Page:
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What is PSE & do I want it in my Pork?

March 8, 2011

There is much information about the care and handling of animals in meat production. However, it affects the food chain in that information and misinformation is put out there that scares consumers.

It’s easy to find stories about abuse of pigs at “factory farms” even though most farms keep their pigs calm. This is due to PSE. According to the National Hog Farmer “Depending on the breed, 5-15% of hogs produce PSE meat. The pigs are healthy, but the pork is of inferior quality.”

A visual from a 4-H meat judging video showing a PSE pork cut – this is undesirable and you probably won’t ever see this in the meat case.

For a more extensive look at the science behind PSE Pork look at this article from the National Hog Farmer. There is a genetic marker in hogs that can mean the trait shows in the meat, and hog farmers have worked hard for decades to breed away from this trait. Additionally, the handling of the hogs makes a difference. Temple Grandin, an animal behavior and slaughter design expert notes “PSE increases if pigs are handled roughly at the plant because excited pigs become over-heated. The last fifteen minutes before stunning is very critical. Rough handling, electric prods, and jamming raise lactate levels which damages meat quality. Careful quiet handling in the stunning area is essential for best pork quality.”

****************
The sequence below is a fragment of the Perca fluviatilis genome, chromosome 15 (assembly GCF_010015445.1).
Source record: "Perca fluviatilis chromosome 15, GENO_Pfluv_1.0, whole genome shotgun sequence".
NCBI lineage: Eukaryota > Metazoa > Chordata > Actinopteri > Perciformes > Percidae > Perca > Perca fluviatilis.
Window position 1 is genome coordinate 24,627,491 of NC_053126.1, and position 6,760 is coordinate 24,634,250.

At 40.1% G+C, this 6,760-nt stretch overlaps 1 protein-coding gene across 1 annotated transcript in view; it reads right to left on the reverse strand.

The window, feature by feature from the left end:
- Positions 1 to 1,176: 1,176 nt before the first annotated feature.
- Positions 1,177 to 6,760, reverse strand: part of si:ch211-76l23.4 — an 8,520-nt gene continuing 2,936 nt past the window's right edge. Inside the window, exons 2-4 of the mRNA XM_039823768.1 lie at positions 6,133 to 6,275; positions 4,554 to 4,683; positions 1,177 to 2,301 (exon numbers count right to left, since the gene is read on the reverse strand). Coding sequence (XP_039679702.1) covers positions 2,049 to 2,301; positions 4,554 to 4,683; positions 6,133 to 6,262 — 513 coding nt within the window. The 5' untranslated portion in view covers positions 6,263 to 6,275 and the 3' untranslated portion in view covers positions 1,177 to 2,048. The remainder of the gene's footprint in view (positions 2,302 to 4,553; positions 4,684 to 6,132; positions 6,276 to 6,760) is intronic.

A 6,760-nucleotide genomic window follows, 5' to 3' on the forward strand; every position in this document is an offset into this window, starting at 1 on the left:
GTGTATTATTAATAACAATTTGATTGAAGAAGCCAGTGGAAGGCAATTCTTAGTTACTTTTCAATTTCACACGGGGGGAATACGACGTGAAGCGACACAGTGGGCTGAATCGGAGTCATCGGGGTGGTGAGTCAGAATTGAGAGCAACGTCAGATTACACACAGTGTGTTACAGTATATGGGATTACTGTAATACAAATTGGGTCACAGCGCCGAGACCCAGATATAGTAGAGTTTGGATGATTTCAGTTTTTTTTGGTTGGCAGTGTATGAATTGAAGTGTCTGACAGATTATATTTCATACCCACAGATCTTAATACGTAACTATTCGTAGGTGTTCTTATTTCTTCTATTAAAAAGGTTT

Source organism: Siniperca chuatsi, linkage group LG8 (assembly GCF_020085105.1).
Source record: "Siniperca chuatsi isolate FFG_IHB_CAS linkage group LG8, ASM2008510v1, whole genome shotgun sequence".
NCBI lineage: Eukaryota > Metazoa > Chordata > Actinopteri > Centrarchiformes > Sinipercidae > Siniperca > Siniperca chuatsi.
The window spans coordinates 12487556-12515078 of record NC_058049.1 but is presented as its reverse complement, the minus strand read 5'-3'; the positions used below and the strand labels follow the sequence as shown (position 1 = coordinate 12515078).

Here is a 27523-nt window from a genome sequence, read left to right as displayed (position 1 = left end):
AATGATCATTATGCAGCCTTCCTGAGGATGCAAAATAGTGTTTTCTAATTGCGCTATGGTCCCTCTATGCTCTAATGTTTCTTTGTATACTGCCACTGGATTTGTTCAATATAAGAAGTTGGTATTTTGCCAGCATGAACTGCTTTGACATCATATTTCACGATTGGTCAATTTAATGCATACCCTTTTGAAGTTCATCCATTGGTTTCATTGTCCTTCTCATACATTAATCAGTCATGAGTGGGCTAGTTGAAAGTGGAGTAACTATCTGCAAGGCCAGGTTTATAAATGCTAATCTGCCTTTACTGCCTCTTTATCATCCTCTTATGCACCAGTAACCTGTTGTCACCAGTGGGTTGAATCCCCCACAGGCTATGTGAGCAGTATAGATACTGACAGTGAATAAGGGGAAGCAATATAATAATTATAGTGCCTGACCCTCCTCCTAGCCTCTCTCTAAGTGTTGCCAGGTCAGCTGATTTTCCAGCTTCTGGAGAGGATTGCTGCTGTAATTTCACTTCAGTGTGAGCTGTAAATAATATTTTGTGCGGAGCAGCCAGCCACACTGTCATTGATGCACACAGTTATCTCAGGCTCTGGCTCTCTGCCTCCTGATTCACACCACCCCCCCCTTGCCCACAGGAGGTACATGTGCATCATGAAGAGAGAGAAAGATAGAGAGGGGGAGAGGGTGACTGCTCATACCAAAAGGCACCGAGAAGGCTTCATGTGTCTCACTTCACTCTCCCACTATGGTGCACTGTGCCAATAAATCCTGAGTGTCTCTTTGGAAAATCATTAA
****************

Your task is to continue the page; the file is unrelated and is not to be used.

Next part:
Pigs also must be handled with regards to temperature – this is why many hogs are hauled at night during hot weather. Sprinklers also are used to keep pigs comfortable.

In a nutshell what this means is the care and handling of pigs is directly relative to the quality of meats you buy on the store shelves. PSE doesn’t mean the meat is *bad* in a dangerous kind of way. It’s not something producers or processors wants to see, but technology and sound handling practices mean that healthy, safe pork comes to your table.

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